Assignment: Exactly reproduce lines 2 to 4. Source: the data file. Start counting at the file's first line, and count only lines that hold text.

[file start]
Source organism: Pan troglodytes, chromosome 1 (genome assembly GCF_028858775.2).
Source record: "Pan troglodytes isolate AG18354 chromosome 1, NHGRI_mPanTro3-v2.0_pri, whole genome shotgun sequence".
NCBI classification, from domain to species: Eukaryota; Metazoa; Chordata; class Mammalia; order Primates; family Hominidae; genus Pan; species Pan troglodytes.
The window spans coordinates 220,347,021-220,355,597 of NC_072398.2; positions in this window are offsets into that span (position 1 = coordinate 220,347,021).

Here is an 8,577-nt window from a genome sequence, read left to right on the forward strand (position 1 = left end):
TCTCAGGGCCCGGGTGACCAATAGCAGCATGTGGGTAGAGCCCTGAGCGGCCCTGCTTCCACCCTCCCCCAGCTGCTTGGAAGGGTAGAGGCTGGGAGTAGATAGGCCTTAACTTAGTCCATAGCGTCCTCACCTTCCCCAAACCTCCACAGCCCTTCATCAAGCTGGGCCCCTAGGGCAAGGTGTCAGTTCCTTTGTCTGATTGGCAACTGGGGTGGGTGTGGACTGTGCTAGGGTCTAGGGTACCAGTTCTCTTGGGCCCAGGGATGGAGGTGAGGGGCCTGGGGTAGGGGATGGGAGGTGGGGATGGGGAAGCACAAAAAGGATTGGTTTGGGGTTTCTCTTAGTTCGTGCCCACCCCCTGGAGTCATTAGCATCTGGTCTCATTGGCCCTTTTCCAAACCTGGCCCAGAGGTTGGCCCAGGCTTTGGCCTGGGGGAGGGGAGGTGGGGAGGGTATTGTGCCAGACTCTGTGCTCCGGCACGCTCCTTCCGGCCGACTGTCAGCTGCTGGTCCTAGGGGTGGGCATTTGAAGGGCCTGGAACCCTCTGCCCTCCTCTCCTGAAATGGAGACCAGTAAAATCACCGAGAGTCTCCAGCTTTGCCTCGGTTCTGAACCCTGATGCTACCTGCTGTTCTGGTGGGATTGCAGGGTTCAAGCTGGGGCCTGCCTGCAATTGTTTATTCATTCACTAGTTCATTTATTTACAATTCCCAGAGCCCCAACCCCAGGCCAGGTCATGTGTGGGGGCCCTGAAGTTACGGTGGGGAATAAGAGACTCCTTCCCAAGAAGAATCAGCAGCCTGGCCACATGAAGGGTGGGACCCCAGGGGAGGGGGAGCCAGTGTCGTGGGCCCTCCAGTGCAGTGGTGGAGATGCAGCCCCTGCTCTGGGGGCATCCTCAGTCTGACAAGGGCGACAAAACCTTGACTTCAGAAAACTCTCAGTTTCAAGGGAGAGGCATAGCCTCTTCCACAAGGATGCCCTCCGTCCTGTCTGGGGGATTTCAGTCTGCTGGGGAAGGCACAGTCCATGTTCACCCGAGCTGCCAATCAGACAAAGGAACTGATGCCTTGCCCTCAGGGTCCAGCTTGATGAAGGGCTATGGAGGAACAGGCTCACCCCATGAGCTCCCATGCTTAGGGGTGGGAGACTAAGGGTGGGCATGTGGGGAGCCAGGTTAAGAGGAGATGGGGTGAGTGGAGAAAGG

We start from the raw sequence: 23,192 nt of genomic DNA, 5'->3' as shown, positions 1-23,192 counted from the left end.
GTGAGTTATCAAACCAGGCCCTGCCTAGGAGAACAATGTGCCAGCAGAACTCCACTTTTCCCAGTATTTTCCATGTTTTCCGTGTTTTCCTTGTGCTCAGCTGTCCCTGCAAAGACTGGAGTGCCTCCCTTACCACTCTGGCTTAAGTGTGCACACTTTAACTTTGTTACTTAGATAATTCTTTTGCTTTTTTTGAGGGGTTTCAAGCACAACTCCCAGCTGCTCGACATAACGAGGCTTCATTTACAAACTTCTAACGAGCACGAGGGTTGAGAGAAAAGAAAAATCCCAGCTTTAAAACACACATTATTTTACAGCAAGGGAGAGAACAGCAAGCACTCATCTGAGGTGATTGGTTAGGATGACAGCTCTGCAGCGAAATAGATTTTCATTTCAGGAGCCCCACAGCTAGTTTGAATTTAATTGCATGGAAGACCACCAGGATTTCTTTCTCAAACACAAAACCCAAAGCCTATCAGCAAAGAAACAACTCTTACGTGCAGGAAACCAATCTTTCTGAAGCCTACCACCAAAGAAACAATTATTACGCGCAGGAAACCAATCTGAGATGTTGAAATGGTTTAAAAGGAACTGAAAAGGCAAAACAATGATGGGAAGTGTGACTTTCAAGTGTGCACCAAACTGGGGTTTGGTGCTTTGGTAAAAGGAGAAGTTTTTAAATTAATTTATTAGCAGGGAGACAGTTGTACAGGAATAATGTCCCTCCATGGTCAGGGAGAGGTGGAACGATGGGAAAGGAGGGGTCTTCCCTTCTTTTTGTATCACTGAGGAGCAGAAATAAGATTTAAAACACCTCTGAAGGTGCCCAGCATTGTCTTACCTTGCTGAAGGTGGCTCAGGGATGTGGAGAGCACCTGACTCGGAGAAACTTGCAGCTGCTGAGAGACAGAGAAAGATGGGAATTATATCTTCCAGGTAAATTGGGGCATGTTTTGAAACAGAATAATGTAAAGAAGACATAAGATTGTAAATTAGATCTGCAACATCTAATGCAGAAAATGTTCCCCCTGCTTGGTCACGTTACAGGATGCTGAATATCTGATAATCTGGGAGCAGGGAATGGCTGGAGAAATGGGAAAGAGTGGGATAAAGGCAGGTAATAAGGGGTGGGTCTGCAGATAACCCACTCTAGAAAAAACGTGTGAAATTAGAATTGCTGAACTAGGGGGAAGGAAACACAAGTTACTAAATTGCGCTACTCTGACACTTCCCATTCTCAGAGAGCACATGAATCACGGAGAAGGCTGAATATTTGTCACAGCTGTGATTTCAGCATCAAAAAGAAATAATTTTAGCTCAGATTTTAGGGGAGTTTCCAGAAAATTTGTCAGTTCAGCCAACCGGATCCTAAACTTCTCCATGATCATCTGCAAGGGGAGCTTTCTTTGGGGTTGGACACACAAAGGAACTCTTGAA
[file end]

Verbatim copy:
Source record: "Pan troglodytes isolate AG18354 chromosome 1, NHGRI_mPanTro3-v2.0_pri, whole genome shotgun sequence".
NCBI classification, from domain to species: Eukaryota; Metazoa; Chordata; class Mammalia; order Primates; family Hominidae; genus Pan; species Pan troglodytes.
The window spans coordinates 220,347,021-220,355,597 of NC_072398.2; positions in this window are offsets into that span (position 1 = coordinate 220,347,021).